I wrote a blog on Amish Fiction Authors about the Tomato Patch series and how the main character, Priscilla Smucker, has to keep faith in God when dealing with the mean-spirited Susie Byler who wants nothing more than to ruin Priscilla’s life.
Recently, I had a situation at our farm in Florida. A man (who I will not dignify to name) rented our AirBnb house for his small family. They were moving into the area and he loved animals. His wife worked at the hospital and he took care of their two daughters. He was a former military man and I was quite excited to tell him about our new veterans programs. I should’ve suspected something was amiss when he barely acknowledged our program. Most veterans are really excited to hear about it and want to get involved.
Long story short, after seven weeks living in the house, in the middle of the night, they left. They found a more permanent house which was better suited for having two small children. Plus one of their dogs died from an autoimmune disorder so it was “tough memories” at our little inn.
He cancelled the second half of his stay but wanted six days refunded to the current stay. I refunded the first request but denied the second for two reasons:
1. He had received a heavily discounted rate for staying so long ($36/night vs. $85) so, by refunding him those six days, he SHOULD have paid much more and, therefore, owed me money. Plus I turned away business and couldn’t rent it again.
2. He took the keys with him and I have no way to get back into the house to check it out, see what condition it’s in or if he took anything else. I’m going to have to hire a locksmith. Great.
He was so angry about this that now he is trying to get ALL of his money back for the entire time he stayed. He even reacted by threatening me (“I’ll get my money back one way or another” type of threat) and started lying to AirBnb about our place. He said it was filthy because there were cobwebs and we didn’t remove his garbage. First of all, for long term rentals, we don’t provide cleaning service. And, in my book, a cobweb or two is not “filthy”. Second, for long term rentals, it’s the tenants responsibility to remove weekly garbage.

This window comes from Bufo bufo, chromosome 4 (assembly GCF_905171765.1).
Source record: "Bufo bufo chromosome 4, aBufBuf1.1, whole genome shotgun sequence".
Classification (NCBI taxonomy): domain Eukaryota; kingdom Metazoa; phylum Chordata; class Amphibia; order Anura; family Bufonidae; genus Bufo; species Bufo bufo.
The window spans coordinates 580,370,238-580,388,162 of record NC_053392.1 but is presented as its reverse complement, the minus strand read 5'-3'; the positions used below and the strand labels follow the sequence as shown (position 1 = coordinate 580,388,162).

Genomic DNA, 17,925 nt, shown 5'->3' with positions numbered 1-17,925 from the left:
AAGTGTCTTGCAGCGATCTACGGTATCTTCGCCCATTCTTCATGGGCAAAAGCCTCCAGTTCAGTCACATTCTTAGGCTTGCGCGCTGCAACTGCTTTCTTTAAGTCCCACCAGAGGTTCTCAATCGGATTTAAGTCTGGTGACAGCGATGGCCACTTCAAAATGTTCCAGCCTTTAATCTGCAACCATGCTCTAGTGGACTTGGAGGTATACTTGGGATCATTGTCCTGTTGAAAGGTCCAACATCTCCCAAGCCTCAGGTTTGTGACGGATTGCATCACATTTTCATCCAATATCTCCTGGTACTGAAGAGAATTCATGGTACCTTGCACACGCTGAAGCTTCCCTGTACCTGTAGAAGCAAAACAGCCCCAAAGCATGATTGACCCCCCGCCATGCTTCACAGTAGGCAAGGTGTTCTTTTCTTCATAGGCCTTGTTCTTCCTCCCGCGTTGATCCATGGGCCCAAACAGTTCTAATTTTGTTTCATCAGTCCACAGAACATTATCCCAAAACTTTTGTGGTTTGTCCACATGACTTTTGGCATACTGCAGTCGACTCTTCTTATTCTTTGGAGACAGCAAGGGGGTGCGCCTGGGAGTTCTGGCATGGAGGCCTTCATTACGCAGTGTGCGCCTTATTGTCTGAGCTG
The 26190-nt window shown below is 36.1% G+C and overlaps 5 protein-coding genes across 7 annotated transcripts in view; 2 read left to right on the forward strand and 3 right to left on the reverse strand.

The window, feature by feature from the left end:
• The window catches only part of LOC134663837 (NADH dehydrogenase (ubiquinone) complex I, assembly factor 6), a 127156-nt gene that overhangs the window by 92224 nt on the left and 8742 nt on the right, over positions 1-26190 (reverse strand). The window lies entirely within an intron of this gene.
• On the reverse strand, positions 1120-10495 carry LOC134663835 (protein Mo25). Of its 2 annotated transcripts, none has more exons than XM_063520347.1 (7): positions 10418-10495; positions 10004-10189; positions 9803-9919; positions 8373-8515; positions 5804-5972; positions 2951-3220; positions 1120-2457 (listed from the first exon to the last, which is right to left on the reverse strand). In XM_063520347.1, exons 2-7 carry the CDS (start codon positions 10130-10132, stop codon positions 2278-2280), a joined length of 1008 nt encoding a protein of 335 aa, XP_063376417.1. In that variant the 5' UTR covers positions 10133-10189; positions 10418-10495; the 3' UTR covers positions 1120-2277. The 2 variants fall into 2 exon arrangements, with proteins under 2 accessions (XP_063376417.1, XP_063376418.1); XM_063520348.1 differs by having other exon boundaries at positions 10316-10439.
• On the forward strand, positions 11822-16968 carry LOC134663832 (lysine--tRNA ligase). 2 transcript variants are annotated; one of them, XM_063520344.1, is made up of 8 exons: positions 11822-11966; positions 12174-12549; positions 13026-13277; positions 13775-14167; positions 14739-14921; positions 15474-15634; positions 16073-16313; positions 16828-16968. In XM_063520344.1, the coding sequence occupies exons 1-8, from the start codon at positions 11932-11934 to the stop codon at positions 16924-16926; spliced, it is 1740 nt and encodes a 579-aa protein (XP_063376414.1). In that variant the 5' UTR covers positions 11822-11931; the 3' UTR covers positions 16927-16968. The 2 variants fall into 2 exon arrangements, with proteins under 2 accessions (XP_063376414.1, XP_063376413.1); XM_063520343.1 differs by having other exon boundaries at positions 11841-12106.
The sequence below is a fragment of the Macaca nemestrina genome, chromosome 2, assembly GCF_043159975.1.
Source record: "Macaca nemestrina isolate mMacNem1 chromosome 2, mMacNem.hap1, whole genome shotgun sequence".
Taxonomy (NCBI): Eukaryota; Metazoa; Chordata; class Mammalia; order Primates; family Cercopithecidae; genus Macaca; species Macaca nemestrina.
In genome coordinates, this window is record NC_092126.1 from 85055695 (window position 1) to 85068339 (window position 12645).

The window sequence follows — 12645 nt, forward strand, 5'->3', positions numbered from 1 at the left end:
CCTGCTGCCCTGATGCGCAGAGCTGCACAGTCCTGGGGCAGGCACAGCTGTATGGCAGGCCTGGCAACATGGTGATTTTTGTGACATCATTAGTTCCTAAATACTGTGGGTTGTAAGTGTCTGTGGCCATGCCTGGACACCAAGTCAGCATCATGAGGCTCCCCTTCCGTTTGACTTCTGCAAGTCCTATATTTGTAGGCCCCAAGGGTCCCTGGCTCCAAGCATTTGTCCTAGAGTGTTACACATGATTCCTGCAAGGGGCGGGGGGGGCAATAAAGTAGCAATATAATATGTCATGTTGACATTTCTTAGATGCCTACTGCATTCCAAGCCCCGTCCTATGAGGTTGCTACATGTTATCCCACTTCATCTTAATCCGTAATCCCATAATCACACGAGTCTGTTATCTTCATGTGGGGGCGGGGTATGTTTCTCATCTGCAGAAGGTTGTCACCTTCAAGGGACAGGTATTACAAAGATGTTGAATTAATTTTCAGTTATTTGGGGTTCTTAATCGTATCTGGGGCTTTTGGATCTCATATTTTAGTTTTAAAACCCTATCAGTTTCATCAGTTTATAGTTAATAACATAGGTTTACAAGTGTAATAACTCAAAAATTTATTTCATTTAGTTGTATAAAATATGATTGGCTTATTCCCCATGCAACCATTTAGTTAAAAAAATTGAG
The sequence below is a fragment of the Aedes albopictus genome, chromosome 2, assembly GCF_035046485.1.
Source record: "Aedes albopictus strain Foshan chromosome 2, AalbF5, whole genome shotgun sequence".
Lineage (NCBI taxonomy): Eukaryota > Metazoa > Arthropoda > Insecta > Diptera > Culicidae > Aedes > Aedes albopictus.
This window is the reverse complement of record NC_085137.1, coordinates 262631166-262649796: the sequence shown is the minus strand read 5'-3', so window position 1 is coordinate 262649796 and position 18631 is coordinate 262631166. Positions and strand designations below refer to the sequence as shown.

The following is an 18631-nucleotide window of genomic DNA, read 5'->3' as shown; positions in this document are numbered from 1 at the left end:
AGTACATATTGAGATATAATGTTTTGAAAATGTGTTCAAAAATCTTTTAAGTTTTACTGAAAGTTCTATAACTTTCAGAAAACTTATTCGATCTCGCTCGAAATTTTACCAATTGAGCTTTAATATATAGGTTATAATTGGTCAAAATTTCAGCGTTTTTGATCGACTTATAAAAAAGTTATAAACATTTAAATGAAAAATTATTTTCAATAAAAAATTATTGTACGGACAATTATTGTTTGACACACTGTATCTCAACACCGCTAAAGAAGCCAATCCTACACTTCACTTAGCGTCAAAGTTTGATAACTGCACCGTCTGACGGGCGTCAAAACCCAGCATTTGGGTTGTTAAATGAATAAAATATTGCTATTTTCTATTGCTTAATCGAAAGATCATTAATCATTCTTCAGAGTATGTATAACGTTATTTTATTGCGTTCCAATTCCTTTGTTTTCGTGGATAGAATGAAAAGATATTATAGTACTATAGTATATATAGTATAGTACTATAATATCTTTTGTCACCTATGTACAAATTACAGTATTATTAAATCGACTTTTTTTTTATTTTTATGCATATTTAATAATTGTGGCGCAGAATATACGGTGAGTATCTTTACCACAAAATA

I was really upset about this situation. We had gotten along great. Every time we went over to feed or work the wild mustangs on that part of the property, he’d come out with his daughters, one of whom loved to say “Excuse me, I’m talking to you” twenty times in a row until I finally bent down to let her speak. He wanted to adopt one of the horses. The little girl loved playing with Stick Dog.
How can people live with themselves? There is something so insane about this world where people are constantly trying to screw other people. We did nothing wrong. The man wrote to me numerous times how much he loved the place. But because he wants $250 back (when he left, took the keys, and already had a HUGE discount for six days that I cannot re-rent), he is spreading lies about our place and ruining what could’ve been a nice friendship. In addition, he knows how hard we work and that we do everything to save these horses and, now, help our veterans.
What kind of person does this? What kind of person thinks that it’s okay to stab someone else in the back?
I’ve been having a really hard time with this. Of course, in the above situation, AirBnb is supporting me in the situation. But what bothers me is that this guy’s attitude is so pervasive today. We’ve had people use us over and over again at the farm. People we trusted who came in and then royalty hurt us: damaging property, misleading us, sabotaging our family, etc. I’m so tired of hurtful, selfish, mean people. It makes me continue wanting to retreat to my farm, padlock the gate, and just stick to my inner circle of increasingly few people that I can trust.
I feel as if I am being challenged, my faith tested. But, like Priscilla, I will continue to walk the straight line and pray that God sees fit to help me find compassion and, perhaps, understanding in dealing with these people.
The Tomato Patch is available in paperback and ebook format. You can learn more about the book, including purchase links, by clicking HERE.